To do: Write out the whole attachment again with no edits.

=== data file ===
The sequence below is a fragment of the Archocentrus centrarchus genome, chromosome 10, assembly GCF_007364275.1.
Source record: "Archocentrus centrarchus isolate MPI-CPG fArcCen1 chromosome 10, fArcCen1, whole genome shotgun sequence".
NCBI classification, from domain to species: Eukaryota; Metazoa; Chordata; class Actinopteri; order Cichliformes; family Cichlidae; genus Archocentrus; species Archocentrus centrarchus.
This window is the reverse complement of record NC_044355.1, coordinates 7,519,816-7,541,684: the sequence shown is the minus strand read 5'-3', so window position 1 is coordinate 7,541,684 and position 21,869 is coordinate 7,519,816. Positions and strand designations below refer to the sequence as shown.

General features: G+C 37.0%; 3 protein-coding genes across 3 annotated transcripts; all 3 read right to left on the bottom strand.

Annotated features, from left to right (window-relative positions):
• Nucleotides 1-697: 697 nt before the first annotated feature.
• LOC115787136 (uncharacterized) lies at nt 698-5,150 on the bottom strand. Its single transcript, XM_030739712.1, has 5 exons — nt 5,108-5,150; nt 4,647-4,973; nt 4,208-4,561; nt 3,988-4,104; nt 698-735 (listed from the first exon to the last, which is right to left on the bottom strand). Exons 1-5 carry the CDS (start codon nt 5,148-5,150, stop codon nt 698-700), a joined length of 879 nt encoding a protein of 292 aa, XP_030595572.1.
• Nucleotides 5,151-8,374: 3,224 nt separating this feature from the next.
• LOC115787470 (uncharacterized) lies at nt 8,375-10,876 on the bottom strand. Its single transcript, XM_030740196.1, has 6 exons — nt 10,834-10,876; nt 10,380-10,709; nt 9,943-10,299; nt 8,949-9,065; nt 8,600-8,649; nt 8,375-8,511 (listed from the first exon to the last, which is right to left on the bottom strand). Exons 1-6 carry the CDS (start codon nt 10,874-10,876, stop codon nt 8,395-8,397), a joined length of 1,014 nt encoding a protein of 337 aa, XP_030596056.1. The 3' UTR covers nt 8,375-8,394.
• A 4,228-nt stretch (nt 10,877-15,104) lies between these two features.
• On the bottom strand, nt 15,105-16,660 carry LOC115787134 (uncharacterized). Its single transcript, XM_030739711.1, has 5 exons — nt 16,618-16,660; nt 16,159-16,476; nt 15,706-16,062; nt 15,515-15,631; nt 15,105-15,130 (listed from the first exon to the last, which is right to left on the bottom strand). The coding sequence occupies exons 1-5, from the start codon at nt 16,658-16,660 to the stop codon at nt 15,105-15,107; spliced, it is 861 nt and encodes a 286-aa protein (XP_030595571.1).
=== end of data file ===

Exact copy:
The sequence below is a fragment of the Archocentrus centrarchus genome, chromosome 10, assembly GCF_007364275.1.
Source record: "Archocentrus centrarchus isolate MPI-CPG fArcCen1 chromosome 10, fArcCen1, whole genome shotgun sequence".
NCBI classification, from domain to species: Eukaryota; Metazoa; Chordata; class Actinopteri; order Cichliformes; family Cichlidae; genus Archocentrus; species Archocentrus centrarchus.
This window is the reverse complement of record NC_044355.1, coordinates 7,519,816-7,541,684: the sequence shown is the minus strand read 5'-3', so window position 1 is coordinate 7,541,684 and position 21,869 is coordinate 7,519,816. Positions and strand designations below refer to the sequence as shown.

General features: G+C 37.0%; 3 protein-coding genes across 3 annotated transcripts; all 3 read right to left on the bottom strand.

Annotated features, from left to right (window-relative positions):
• Nucleotides 1-697: 697 nt before the first annotated feature.
• LOC115787136 (uncharacterized) lies at nt 698-5,150 on the bottom strand. Its single transcript, XM_030739712.1, has 5 exons — nt 5,108-5,150; nt 4,647-4,973; nt 4,208-4,561; nt 3,988-4,104; nt 698-735 (listed from the first exon to the last, which is right to left on the bottom strand). Exons 1-5 carry the CDS (start codon nt 5,148-5,150, stop codon nt 698-700), a joined length of 879 nt encoding a protein of 292 aa, XP_030595572.1.
• Nucleotides 5,151-8,374: 3,224 nt separating this feature from the next.
• LOC115787470 (uncharacterized) lies at nt 8,375-10,876 on the bottom strand. Its single transcript, XM_030740196.1, has 6 exons — nt 10,834-10,876; nt 10,380-10,709; nt 9,943-10,299; nt 8,949-9,065; nt 8,600-8,649; nt 8,375-8,511 (listed from the first exon to the last, which is right to left on the bottom strand). Exons 1-6 carry the CDS (start codon nt 10,874-10,876, stop codon nt 8,395-8,397), a joined length of 1,014 nt encoding a protein of 337 aa, XP_030596056.1. The 3' UTR covers nt 8,375-8,394.
• A 4,228-nt stretch (nt 10,877-15,104) lies between these two features.
• On the bottom strand, nt 15,105-16,660 carry LOC115787134 (uncharacterized). Its single transcript, XM_030739711.1, has 5 exons — nt 16,618-16,660; nt 16,159-16,476; nt 15,706-16,062; nt 15,515-15,631; nt 15,105-15,130 (listed from the first exon to the last, which is right to left on the bottom strand). The coding sequence occupies exons 1-5, from the start codon at nt 16,658-16,660 to the stop codon at nt 15,105-15,107; spliced, it is 861 nt and encodes a 286-aa protein (XP_030595571.1).